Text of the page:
I’ve read a lot about the psychology of addiction and have tried various things to quit.  The problem is, I want to have it as an escape every now and again, as part of a healthy, balanced lifestyle.  I want to be able to sit down on the couch, boot up something fun on the ps4, play for an hour or two and then move on.  The problem is with the history I have with it all, the enjoyment always comes with a huge cost.  It has such enormous feelings of failure attached to it because as a reflective 33 year old, I look at my situation now and associate all the things I believe I’ve failed to achieve as being a result of being addicted to gaming.

Of course the gaming is not to blame, it’s just the biggest coping mechanism I’ve had for my social anxiety, insecurity and depression.  There’s been periods when I’ve not gamed much but drank more so I understand the reasons behind the way I feel.  I tried a year teetotal, but I just played more PC games to fill that void.  I do feel very lonely, not in that I don’t have anybody because I have a wonderful fiancée who I’d be in big trouble without, a loving family and some really good friends.  But it’s so hard sharing this with any of them because they just do-not-understand.  I barely talk about my gaming with them, I’m ashamed of it as a hobby.  I met them all through a running club I joined when I eventually found something else to be addicted to, so it’s a real mixed bag of interests…however we all share that addictive personality.  I think the vulnerability they feel to certain vices that they’ve escaped from makes it hard for me to be open about it.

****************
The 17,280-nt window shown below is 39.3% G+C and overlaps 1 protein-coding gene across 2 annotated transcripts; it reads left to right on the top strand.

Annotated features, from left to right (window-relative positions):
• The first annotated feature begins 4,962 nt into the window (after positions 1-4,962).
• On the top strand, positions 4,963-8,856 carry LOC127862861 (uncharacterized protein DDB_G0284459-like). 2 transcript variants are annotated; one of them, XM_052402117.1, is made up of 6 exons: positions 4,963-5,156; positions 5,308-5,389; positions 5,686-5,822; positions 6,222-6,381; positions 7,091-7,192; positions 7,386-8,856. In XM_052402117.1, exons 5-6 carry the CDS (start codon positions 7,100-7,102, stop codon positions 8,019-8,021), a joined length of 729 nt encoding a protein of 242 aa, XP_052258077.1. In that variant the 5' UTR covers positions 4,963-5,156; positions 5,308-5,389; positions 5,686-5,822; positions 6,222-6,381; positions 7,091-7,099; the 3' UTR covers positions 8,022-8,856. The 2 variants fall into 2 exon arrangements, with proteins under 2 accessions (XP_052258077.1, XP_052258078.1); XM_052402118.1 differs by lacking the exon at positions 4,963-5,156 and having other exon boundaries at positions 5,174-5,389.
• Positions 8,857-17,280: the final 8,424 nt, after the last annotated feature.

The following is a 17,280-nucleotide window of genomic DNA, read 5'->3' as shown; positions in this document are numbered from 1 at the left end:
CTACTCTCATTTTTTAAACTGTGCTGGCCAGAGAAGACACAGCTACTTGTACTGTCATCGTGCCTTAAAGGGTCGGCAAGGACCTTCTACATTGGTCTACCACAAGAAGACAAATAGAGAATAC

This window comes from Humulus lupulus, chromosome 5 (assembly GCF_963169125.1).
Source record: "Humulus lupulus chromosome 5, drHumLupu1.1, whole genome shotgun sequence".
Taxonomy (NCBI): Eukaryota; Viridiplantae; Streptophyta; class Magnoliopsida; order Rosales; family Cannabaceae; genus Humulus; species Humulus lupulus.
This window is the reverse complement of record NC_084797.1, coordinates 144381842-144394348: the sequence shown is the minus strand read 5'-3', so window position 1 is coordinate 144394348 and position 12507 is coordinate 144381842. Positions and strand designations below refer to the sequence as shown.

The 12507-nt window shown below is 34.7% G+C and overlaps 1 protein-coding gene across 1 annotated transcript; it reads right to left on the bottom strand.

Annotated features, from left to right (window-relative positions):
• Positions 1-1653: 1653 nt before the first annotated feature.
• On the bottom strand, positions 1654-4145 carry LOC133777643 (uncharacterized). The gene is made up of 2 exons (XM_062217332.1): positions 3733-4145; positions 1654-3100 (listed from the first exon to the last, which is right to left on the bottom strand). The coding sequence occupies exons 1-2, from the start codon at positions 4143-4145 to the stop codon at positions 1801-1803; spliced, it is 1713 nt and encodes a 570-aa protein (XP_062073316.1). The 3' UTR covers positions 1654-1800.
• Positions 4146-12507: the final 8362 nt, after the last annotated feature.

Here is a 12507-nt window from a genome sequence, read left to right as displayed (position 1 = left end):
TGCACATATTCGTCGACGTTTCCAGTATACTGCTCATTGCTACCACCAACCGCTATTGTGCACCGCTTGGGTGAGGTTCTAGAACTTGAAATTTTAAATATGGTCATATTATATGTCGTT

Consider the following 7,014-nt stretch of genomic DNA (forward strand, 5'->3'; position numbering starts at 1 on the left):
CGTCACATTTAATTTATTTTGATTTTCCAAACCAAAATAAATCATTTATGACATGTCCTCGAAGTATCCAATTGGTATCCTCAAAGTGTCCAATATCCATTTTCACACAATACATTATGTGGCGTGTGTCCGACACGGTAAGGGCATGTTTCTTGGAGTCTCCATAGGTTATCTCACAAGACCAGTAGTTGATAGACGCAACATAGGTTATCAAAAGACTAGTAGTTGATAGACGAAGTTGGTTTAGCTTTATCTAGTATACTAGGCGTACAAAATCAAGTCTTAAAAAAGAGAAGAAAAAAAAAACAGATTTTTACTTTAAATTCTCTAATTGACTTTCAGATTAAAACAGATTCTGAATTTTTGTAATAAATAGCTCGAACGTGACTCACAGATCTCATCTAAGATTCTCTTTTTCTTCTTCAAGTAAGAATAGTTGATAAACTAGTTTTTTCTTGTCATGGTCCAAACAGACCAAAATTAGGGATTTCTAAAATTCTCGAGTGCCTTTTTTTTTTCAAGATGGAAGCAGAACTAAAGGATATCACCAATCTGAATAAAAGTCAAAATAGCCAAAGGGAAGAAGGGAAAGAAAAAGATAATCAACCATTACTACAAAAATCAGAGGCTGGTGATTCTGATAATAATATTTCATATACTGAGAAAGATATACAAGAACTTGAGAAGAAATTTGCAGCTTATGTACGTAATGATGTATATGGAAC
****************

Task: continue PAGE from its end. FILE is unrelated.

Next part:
Sorry this is getting a bit long-winded for an intro, but I’m in a position that maybe I feel not a lot of people might be in.  I discovered my addiction, kicked it, replaced it with something else…only for it to creep its way back in as I approach a pivotal time of my life (getting married later this year).

Thank you for bearing with me, I had a lot to get off my chest and needed a first step.

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Well as a 58 year old gamer, I feel for ya.  

It's not that games aren't fun, it's just what the addiction turns you into.

Here are some examples of the bonuses you get without gaming in your life.

  • When everyone is standing around the coffee machine on Monday, and everyone is talking about how much fun they had, you will have an actual story from the real world instead of a story about being a busty, half-naked elf priestess and teabagging a douchebag you've been trying to beat for 6 months.
  • That novel you always wanted to write is actually making progress.
  • You have actually taken the time to read a book.
  • You begin to iron out your social awkwardness by living, laughing, and making mistakes.